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BioMed Research International
Volume 2014 (2014), Article ID 132350, 19 pages
Review Article

A Review of Bioactive Release from Nerve Conduits as a Neurotherapeutic Strategy for Neuronal Growth in Peripheral Nerve Injury

Wits Advanced Drug Delivery Platform Research Unit, Department of Pharmacy and Pharmacology, School of Therapeutic Sciences, Faculty of Health Sciences, University of the Witwatersrand, 7 York Road, Parktown, Johannesburg 2193, South Africa

Received 21 February 2014; Accepted 4 May 2014; Published 21 July 2014

Academic Editor: Mario I. Romero-Ortega

Copyright © 2014 Poornima Ramburrun et al. This is an open access article distributed under the Creative Commons Attribution License, which permits unrestricted use, distribution, and reproduction in any medium, provided the original work is properly cited.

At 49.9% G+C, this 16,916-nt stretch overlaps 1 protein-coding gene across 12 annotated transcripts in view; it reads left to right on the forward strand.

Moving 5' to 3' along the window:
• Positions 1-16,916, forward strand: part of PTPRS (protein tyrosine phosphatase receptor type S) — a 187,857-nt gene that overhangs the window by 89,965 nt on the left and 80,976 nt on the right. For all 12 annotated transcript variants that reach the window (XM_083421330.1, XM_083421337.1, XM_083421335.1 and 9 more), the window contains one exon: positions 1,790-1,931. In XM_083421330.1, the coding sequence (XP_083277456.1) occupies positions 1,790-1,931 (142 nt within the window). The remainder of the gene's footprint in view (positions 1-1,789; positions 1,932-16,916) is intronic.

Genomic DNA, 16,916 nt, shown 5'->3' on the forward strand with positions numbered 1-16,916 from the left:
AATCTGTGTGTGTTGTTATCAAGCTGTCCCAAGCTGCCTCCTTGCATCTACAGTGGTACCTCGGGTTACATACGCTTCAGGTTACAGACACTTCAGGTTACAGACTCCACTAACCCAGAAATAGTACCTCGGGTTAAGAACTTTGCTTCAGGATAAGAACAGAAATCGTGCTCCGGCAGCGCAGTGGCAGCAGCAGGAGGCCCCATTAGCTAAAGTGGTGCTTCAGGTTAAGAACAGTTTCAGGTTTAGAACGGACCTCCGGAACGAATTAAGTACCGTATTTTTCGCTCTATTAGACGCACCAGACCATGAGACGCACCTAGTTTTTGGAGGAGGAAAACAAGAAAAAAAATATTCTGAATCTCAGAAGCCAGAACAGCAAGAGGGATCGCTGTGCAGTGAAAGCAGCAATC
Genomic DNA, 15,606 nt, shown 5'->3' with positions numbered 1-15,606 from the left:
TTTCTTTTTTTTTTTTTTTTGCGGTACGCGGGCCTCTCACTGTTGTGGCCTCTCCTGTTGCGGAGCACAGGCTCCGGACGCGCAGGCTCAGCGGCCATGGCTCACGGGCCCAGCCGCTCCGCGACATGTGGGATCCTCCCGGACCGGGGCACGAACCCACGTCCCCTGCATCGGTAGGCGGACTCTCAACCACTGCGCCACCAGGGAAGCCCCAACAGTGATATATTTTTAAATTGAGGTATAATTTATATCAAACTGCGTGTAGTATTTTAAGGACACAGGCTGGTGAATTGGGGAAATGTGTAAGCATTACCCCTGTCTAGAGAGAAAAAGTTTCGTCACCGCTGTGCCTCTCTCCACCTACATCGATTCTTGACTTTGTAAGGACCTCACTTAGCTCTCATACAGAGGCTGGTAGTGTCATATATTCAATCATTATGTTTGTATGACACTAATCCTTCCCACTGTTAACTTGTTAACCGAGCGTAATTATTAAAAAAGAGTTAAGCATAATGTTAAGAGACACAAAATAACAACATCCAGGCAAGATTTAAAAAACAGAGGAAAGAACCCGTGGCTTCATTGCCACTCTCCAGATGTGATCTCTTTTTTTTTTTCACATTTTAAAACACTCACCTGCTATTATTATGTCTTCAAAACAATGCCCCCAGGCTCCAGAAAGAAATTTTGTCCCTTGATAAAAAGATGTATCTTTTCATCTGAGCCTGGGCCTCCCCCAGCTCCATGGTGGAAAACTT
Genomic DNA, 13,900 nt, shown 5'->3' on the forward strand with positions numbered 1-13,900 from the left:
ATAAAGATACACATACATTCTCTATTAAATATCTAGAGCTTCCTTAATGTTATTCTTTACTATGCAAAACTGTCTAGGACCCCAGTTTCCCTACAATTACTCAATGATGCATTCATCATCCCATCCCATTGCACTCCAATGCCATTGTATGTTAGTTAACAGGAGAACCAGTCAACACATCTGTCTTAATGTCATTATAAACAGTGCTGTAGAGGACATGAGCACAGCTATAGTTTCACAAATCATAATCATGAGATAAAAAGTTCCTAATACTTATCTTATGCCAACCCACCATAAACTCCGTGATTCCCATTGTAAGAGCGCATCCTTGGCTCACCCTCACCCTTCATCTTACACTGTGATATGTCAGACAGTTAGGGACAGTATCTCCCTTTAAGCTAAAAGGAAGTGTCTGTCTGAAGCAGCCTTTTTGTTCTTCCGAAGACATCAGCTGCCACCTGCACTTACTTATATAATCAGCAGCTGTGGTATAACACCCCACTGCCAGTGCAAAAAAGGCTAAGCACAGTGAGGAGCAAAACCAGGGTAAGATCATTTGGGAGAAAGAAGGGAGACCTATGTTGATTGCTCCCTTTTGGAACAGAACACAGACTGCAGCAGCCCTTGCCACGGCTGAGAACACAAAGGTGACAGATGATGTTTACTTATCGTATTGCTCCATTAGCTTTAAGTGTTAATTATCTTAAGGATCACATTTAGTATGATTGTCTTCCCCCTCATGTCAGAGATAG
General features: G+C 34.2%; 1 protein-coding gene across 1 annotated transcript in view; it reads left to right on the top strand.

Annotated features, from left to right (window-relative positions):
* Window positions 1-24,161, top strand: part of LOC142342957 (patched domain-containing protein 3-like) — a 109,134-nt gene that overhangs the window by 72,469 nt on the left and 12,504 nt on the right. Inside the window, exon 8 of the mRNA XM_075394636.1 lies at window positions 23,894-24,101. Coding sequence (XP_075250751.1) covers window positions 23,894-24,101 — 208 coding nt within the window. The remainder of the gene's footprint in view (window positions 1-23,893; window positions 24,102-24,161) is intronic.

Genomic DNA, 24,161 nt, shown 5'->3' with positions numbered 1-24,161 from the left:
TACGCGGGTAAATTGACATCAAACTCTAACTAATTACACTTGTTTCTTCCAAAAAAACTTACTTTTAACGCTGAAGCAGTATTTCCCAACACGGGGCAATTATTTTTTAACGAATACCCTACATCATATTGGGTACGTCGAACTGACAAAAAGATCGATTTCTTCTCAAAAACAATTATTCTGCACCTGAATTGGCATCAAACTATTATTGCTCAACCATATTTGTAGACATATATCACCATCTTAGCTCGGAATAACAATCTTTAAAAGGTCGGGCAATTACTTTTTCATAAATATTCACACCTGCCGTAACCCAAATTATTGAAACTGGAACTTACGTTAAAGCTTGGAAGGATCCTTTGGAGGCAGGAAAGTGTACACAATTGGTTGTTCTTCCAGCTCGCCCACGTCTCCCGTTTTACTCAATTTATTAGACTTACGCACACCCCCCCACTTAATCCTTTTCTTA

Peripheral nerve regeneration strategies employ the use of polymeric engineered nerve conduits encompassed with components of a delivery system. This allows for the controlled and sustained release of neurotrophic growth factors for the enhancement of the innate regenerative capacity of the injured nerves. This review article focuses on the delivery of neurotrophic factors (NTFs) and the importance of the parameters that control release kinetics in the delivery of optimal quantities of NTFs for improved therapeutic effect and prevention of dose dumping. Studies utilizing various controlled-release strategies, in attempt to obtain ideal release kinetics, have been reviewed in this paper. Release strategies discussed include affinity-based models, crosslinking techniques, and layer-by-layer technologies. Currently available synthetic hollow nerve conduits, an alternative to the nerve autografts, have proven to be successful in the bridging and regeneration of primarily the short transected nerve gaps in several patient cases. However, current research emphasizes on the development of more advanced nerve conduits able to simulate the effectiveness of the autograft which includes, in particular, the ability to deliver growth factors.